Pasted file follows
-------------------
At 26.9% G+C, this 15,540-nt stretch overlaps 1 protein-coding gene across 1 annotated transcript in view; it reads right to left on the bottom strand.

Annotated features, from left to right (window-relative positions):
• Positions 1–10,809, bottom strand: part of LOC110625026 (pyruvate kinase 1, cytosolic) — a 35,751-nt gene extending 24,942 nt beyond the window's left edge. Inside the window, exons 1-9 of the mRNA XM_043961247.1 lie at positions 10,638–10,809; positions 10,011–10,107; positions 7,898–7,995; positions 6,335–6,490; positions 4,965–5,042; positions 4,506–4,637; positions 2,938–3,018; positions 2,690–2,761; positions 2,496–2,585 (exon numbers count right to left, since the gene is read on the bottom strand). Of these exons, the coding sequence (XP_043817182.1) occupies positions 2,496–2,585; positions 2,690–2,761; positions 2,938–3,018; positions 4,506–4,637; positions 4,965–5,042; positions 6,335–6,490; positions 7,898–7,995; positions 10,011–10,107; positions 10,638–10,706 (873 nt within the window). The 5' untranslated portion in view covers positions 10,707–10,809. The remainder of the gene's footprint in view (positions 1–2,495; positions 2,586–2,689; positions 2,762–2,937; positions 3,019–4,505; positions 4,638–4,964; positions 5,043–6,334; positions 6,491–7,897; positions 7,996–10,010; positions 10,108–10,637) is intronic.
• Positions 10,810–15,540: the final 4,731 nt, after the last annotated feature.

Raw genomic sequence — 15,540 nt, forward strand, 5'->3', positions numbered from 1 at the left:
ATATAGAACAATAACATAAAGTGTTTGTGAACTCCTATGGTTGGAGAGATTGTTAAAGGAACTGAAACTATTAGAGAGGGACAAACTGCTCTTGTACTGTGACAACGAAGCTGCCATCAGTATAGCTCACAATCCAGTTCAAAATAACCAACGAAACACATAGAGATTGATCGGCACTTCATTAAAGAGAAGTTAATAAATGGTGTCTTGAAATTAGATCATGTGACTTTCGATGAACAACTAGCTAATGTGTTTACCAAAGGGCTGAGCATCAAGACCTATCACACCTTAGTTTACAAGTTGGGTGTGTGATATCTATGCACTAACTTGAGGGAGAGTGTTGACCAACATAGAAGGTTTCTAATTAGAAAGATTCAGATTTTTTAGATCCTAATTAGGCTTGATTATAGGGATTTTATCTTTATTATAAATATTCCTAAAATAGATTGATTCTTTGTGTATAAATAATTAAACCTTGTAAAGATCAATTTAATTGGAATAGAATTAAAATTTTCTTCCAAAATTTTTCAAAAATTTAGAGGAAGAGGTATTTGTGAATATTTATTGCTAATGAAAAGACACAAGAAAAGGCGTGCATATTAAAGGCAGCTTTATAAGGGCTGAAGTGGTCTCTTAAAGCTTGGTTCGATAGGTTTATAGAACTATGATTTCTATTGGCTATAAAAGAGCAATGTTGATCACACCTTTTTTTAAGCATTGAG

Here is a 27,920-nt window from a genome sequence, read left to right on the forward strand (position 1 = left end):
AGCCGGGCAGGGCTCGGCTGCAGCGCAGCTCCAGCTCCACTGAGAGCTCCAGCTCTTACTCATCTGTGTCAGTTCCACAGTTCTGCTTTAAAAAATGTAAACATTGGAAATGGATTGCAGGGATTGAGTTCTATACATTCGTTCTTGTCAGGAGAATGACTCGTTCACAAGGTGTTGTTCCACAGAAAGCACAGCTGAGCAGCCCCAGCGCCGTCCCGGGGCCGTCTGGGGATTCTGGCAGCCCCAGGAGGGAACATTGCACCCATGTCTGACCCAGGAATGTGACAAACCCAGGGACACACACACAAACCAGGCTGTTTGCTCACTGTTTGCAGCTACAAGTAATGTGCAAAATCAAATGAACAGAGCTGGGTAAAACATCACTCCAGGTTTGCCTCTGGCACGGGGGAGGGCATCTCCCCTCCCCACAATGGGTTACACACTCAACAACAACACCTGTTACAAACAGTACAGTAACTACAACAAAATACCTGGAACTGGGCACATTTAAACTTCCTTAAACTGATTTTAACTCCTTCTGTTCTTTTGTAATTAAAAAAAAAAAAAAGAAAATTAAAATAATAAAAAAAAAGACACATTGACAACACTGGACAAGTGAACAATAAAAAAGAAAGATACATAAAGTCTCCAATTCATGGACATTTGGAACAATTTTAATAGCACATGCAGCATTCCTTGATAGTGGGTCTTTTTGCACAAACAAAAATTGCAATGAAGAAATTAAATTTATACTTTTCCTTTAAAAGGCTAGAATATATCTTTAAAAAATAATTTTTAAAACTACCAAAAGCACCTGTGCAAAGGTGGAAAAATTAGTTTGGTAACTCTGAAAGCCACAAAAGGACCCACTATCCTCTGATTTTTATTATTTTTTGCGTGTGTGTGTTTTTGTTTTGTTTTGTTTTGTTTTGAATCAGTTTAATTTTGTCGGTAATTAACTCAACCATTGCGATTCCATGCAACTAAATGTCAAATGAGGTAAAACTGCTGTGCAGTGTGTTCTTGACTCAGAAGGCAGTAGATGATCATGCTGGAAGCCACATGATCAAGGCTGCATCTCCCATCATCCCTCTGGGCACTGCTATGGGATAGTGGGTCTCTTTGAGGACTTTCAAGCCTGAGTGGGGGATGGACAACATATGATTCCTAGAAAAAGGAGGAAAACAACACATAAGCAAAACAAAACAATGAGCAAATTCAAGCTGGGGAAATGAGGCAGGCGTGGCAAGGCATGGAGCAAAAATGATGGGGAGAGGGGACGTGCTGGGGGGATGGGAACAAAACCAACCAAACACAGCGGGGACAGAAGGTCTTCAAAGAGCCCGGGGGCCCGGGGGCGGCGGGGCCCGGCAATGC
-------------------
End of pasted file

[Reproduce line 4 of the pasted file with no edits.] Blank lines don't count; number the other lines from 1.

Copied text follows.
• Positions 10,810–15,540: the final 4,731 nt, after the last annotated feature.